Beaufort News

'Biggest Loser' to join staff of new Bluffton teen weight-loss program

MindStream Academy fitness director Michael Paulmeier, left, gives a tour of the fitness area in this 2011 file photo.
MindStream Academy fitness director Michael Paulmeier, left, gives a tour of the fitness area in this 2011 file photo. Jonathan Dyer

Instead of calorie counting and vigorous workouts, teens at a new weight-loss boarding program on the Tulifinny property in Bluffton will ride horses, swim in lakes and grow their own vegetables.

They'll also have a mentor who's gotten national attention for his pound-dropping prowess.

Patrick House, winner of the "Biggest Loser" TV show's 10th season, joined the staff of the MindStream Academy on Thursday to outline a nontraditional approach to shedding weight. House will move to the area to motivate and counsel the teens.

House said he hopes the students will look to him as a role model because he has been in their shoes. During the hit show's 2010 season, House dropped from 400 pounds to 219 pounds and walked away with $250,000 for losing the most weight. The theme of the show was "paying it forward," by motivating communities to get healthy.

"What better to way to pay it forward?" House said of his new role.

MindStream founder Ray Travaglione, who started the International Junior Golf Academy and helped organize the Heritage Academy, said he decided to use his experience to tackle the problem of childhood and adolescent obesity. It's a problem affecting nearly 20 percent of those aged 6 to 19, according to the Centers for Disease Control and Prevention.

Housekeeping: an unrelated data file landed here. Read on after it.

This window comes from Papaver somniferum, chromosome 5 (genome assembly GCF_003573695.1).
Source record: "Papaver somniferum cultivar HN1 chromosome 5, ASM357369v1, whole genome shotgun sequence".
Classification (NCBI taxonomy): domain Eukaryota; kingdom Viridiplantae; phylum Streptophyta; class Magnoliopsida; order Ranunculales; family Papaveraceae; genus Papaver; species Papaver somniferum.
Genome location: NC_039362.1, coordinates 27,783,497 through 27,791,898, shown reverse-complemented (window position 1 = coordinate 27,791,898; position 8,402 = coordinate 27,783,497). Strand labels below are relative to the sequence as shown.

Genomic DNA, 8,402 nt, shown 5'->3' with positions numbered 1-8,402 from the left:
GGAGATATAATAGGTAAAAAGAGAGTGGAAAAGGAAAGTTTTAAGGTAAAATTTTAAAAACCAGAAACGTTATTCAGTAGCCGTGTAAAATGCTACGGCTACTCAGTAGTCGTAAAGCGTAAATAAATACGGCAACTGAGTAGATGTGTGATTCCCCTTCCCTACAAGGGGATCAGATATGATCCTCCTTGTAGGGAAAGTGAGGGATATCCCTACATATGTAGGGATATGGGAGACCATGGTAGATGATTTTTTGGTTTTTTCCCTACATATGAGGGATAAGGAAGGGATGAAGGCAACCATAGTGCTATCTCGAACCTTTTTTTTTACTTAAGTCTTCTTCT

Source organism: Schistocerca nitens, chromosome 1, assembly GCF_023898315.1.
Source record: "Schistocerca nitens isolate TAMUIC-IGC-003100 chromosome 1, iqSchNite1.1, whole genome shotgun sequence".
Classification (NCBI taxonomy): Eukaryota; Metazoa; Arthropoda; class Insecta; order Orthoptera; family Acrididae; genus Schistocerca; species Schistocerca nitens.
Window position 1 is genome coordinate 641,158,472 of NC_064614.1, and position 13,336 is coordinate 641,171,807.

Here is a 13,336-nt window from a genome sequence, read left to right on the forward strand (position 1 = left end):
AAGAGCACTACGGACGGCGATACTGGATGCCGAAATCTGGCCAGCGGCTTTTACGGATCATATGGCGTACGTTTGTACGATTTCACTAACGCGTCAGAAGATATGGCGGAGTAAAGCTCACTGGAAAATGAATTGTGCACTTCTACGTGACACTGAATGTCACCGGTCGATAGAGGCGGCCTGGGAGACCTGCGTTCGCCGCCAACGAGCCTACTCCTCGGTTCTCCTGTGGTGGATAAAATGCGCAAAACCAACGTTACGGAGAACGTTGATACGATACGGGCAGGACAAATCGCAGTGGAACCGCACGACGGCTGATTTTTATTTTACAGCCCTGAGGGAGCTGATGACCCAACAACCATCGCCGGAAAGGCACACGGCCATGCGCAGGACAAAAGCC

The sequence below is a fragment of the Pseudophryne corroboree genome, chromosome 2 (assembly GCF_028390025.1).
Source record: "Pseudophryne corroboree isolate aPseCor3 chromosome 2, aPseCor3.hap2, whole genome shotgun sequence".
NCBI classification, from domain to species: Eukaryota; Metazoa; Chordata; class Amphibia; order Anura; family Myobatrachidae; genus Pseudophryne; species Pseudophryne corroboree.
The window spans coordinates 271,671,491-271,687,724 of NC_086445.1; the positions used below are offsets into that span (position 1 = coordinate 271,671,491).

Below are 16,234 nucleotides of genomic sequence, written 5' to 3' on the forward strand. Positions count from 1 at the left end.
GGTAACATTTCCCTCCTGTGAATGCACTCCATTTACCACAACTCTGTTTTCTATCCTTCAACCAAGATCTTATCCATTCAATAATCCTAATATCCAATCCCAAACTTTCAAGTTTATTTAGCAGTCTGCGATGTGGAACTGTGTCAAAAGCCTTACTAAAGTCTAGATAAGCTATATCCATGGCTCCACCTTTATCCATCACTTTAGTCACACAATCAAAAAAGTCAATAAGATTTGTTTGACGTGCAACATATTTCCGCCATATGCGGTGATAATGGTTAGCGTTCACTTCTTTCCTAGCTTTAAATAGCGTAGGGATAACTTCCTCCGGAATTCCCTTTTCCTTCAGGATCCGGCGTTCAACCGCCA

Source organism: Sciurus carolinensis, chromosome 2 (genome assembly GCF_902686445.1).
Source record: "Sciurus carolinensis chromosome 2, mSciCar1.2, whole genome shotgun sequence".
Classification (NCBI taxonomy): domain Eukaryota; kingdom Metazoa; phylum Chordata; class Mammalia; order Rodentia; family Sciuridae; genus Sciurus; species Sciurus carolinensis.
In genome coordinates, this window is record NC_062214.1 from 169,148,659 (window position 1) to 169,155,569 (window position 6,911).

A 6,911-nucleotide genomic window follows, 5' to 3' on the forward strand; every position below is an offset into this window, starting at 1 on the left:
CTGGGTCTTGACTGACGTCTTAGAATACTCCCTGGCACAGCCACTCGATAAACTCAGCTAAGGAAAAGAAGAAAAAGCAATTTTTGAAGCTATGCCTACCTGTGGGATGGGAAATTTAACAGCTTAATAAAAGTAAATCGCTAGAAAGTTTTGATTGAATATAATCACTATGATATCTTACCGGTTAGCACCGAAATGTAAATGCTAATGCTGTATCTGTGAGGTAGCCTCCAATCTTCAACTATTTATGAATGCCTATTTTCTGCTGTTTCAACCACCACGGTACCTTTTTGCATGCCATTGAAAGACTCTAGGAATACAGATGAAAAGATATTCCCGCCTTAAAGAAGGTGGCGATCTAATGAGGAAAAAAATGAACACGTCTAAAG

"Everywhere you look, you're hearing about childhood obesity, from the president's wife to local campaigns," he said.

A wellness team composed of House, nutritionists, fitness experts, a chef, a psychotherapist and other counselors will promote lifestyle changes -- from enjoying fresh foods to reducing stress that triggers unhealthy eating, he said.

Students at the co-ed boarding program will learn teamwork and confidence during therapy at the horse stables. The facility has no gym, so staff will encourage the teens to exercise outside on the 43-acre property. At nightly fireside chats by the lake, the teens will be able to relax while sharing their goals.

Travaglione said the four-month program represents a return to basics: playing outdoors, reducing stress through exercise and knowing where your food comes from.

Along with those approaches are innovative techniques, such as Beaufort-based therapist Dr. Royce Malphrus' neurofeedback and biofeedback therapies that use special video games to reduce anxiety, he said.

The teens will take Kaplan online academic courses.

Director of operations Sarah Stone said schedules will be structured throughout the week, but that each portion would be tailored to individuals to meet their goals and needs.

"It's new, we're completely innovative, but it's all evidence-based and supported," she said.

The academy will offer rolling admissions, so students can start anytime. The facility has classroom and dorm space for about 30 students. Travaglione said it would grow as needed to house as many as 100 students.

The program costs $28,500. Scholarships are available, and a committee will vet candidates for awards starting today. Travaglione said he hopes corporate support will fund future scholarships and that the directors are "very sensitive to the fact some may view this as a costly program."

The property southeast of the roundabout at S.C. 46 and S.C. 170 was annexed into Bluffton in July. Travaglione's original annexation request included opening the Tulifinny Recovery Management Center for Women to treat teenage girls struggling with drug abuse and eating disorders. Travaglione said that program is not on the property, is not relevant to the weight-loss program and would not provide further details.